Consider the following sum: $$\sum_{k=0}^{n}\left\lfloor\sqrt{k^2+N}\right\rfloor$$

Assume we know the factorization of $N$, in other words, we know for which $k$, $k^2+N$ will be square, according to Fermat's Factorization Method.

$N$ in this case is a positive odd integer.

Can we use this knowledge to get a closed-form for the sum?

Thanks a lot


1 Answer 1


How large is $n$ compared to $N$? Is $n\approx\sqrt{N}$? You are counting the lattice points in a region bounded by a hyperbola, and $\sqrt{x^2+N}$ behaves like $x$ for large values of $x$. Additionally, it is not likely that your expression has a nice closed form, but it is for sure pretty close to $$ \int_{0}^{n}\sqrt{x^2+N}\,dx = \frac{1}{4} \left(2 n \sqrt{n^2+N}-N \log N+2 N\log\left(n+\sqrt{n^2+N}\right)\right)$$ which if $n=\sqrt{N}$ behaves like $\left(\sqrt{2}+\log(1+\sqrt{2})\right)\frac{N}{2}\approx\frac{7}{6}N$ for large values of $N$.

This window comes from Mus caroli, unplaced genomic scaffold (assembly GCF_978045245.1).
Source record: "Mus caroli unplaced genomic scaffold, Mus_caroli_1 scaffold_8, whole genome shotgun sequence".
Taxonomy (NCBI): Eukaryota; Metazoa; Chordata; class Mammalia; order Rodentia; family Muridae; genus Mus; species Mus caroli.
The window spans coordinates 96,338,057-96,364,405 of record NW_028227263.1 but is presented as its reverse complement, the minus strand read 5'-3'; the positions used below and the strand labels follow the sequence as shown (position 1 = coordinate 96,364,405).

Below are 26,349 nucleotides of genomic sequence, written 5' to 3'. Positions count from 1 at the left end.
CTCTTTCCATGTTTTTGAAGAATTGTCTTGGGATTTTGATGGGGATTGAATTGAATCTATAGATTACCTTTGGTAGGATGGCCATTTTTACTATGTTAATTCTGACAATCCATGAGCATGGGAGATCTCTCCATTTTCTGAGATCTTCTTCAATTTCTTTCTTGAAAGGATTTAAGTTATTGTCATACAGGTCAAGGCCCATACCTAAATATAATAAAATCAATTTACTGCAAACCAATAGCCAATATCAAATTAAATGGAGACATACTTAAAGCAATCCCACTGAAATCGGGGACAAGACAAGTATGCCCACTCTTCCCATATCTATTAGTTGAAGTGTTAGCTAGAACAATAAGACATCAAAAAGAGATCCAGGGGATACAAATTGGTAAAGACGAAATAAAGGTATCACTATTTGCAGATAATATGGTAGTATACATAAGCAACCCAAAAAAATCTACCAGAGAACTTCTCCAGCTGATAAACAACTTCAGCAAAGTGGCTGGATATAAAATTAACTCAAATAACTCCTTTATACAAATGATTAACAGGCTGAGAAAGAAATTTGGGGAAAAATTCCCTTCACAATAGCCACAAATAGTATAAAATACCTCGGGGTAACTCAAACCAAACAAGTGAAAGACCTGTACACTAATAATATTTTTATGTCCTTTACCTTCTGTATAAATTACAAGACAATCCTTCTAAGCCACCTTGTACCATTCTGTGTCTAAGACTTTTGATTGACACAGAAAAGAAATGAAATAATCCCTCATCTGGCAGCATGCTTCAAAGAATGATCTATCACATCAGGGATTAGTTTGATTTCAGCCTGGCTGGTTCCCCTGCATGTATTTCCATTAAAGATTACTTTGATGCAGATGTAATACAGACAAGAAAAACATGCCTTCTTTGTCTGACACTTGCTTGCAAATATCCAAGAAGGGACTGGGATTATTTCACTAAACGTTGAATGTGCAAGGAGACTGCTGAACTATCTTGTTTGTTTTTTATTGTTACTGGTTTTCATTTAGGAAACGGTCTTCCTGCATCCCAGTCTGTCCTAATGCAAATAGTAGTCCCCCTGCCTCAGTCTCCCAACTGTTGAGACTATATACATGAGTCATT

Also notice that the problem of finding the first two terms of the asymptotic expansion of $$ \sum_{k=0}^{\sqrt{N}}\left\lfloor\sqrt{N\color{red}{-}k^2}\right\rfloor $$ as $N\to +\infty$ is exactly the Gauss circle problem. In this case the first term of the asymptotic expansion is $\frac{\pi}{4}N$ for similar reasons.


You must log in to answer this question.

Not the answer you're looking for? Browse other questions tagged .